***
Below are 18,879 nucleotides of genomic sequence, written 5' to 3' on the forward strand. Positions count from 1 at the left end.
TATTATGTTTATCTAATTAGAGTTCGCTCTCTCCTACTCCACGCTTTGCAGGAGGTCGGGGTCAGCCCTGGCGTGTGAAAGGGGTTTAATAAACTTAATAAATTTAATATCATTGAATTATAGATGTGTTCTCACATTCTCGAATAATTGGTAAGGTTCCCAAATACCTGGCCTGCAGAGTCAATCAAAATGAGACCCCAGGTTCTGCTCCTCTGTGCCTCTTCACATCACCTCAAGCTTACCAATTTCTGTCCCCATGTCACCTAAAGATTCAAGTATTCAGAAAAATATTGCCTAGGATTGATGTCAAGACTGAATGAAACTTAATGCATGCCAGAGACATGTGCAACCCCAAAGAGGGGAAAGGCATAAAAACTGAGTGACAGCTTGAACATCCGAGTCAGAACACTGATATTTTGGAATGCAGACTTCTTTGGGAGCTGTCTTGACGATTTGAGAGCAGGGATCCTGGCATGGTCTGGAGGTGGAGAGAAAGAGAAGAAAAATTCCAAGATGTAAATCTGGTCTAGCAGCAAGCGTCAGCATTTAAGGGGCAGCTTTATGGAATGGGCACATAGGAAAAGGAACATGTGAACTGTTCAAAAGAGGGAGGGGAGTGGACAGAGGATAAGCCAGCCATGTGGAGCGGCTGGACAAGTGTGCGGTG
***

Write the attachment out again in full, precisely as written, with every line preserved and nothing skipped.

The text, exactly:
Below are 18,879 nucleotides of genomic sequence, written 5' to 3' on the forward strand. Positions count from 1 at the left end.
TATTATGTTTATCTAATTAGAGTTCGCTCTCTCCTACTCCACGCTTTGCAGGAGGTCGGGGTCAGCCCTGGCGTGTGAAAGGGGTTTAATAAACTTAATAAATTTAATATCATTGAATTATAGATGTGTTCTCACATTCTCGAATAATTGGTAAGGTTCCCAAATACCTGGCCTGCAGAGTCAATCAAAATGAGACCCCAGGTTCTGCTCCTCTGTGCCTCTTCACATCACCTCAAGCTTACCAATTTCTGTCCCCATGTCACCTAAAGATTCAAGTATTCAGAAAAATATTGCCTAGGATTGATGTCAAGACTGAATGAAACTTAATGCATGCCAGAGACATGTGCAACCCCAAAGAGGGGAAAGGCATAAAAACTGAGTGACAGCTTGAACATCCGAGTCAGAACACTGATATTTTGGAATGCAGACTTCTTTGGGAGCTGTCTTGACGATTTGAGAGCAGGGATCCTGGCATGGTCTGGAGGTGGAGAGAAAGAGAAGAAAAATTCCAAGATGTAAATCTGGTCTAGCAGCAAGCGTCAGCATTTAAGGGGCAGCTTTATGGAATGGGCACATAGGAAAAGGAACATGTGAACTGTTCAAAAGAGGGAGGGGAGTGGACAGAGGATAAGCCAGCCATGTGGAGCGGCTGGACAAGTGTGCGGTG